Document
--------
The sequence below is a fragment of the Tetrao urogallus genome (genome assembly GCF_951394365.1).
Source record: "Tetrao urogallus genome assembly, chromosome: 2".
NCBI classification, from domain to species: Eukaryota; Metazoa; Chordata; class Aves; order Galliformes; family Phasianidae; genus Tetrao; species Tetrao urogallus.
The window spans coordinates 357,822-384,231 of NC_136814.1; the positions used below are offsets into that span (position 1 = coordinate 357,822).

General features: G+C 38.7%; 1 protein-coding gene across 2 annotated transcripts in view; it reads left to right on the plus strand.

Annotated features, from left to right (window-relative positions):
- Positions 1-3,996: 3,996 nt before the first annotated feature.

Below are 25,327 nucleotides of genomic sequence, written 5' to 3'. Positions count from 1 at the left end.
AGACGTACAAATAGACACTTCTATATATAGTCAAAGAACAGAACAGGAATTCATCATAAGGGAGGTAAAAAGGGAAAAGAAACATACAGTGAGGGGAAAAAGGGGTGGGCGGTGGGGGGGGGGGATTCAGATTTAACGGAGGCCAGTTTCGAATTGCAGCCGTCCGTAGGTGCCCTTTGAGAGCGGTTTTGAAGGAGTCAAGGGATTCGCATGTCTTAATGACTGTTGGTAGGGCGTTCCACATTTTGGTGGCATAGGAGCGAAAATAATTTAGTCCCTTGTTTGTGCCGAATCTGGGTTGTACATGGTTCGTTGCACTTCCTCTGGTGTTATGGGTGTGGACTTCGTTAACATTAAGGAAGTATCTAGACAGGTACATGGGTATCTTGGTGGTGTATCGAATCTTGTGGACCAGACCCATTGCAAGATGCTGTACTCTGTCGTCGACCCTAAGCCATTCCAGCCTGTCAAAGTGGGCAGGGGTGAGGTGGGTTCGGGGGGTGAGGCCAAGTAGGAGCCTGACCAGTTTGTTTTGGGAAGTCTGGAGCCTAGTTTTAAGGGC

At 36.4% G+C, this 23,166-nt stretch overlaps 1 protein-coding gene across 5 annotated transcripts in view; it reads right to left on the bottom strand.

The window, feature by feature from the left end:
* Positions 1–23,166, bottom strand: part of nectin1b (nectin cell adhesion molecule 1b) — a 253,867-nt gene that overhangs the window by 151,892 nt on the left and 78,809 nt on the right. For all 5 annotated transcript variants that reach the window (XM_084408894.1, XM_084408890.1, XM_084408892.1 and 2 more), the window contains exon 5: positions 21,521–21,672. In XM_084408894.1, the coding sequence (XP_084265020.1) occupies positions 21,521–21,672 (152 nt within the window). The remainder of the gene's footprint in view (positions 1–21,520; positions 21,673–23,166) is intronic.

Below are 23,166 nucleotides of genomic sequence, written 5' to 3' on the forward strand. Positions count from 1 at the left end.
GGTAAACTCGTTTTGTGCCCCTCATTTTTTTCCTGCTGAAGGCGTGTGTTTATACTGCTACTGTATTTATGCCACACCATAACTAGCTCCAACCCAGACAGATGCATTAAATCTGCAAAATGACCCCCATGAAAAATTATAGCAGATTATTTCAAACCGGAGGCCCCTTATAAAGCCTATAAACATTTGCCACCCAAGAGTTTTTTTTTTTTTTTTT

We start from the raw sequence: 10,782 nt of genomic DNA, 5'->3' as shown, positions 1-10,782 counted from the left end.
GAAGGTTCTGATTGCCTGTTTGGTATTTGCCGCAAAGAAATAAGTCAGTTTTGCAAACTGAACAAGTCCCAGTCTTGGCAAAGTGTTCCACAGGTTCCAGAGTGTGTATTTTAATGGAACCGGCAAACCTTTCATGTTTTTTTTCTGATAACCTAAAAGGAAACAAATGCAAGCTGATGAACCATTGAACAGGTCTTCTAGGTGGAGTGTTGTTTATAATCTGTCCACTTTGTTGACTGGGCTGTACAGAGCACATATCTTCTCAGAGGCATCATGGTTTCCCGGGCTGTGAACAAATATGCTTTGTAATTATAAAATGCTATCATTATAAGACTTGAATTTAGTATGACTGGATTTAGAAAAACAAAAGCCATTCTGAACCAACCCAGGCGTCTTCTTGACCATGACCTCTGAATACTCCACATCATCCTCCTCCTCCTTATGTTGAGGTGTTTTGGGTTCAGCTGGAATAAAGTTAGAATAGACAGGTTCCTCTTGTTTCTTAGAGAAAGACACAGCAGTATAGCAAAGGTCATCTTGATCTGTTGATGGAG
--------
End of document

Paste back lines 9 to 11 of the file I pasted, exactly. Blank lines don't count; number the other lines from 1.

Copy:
AGACGTACAAATAGACACTTCTATATATAGTCAAAGAACAGAACAGGAATTCATCATAAGGGAGGTAAAAAGGGAAAAGAAACATACAGTGAGGGGAAAAAGGGGTGGGCGGTGGGGGGGGGGGATTCAGATTTAACGGAGGCCAGTTTCGAATTGCAGCCGTCCGTAGGTGCCCTTTGAGAGCGGTTTTGAAGGAGTCAAGGGATTCGCATGTCTTAATGACTGTTGGTAGGGCGTTCCACATTTTGGTGGCATAGGAGCGAAAATAATTTAGTCCCTTGTTTGTGCCGAATCTGGGTTGTACATGGTTCGTTGCACTTCCTCTGGTGTTATGGGTGTGGACTTCGTTAACATTAAGGAAGTATCTAGACAGGTACATGGGTATCTTGGTGGTGTATCGAATCTTGTGGACCAGACCCATTGCAAGATGCTGTACTCTGTCGTCGACCCTAAGCCATTCCAGCCTGTCAAAGTGGGCAGGGGTGAGGTGGGTTCGGGGGGTGAGGCCAAGTAGGAGCCTGACCAGTTTGTTTTGGGAAGTCTGGAGCCTAGTTTTAAGGGC

At 36.4% G+C, this 23,166-nt stretch overlaps 1 protein-coding gene across 5 annotated transcripts in view; it reads right to left on the bottom strand.

The window, feature by feature from the left end: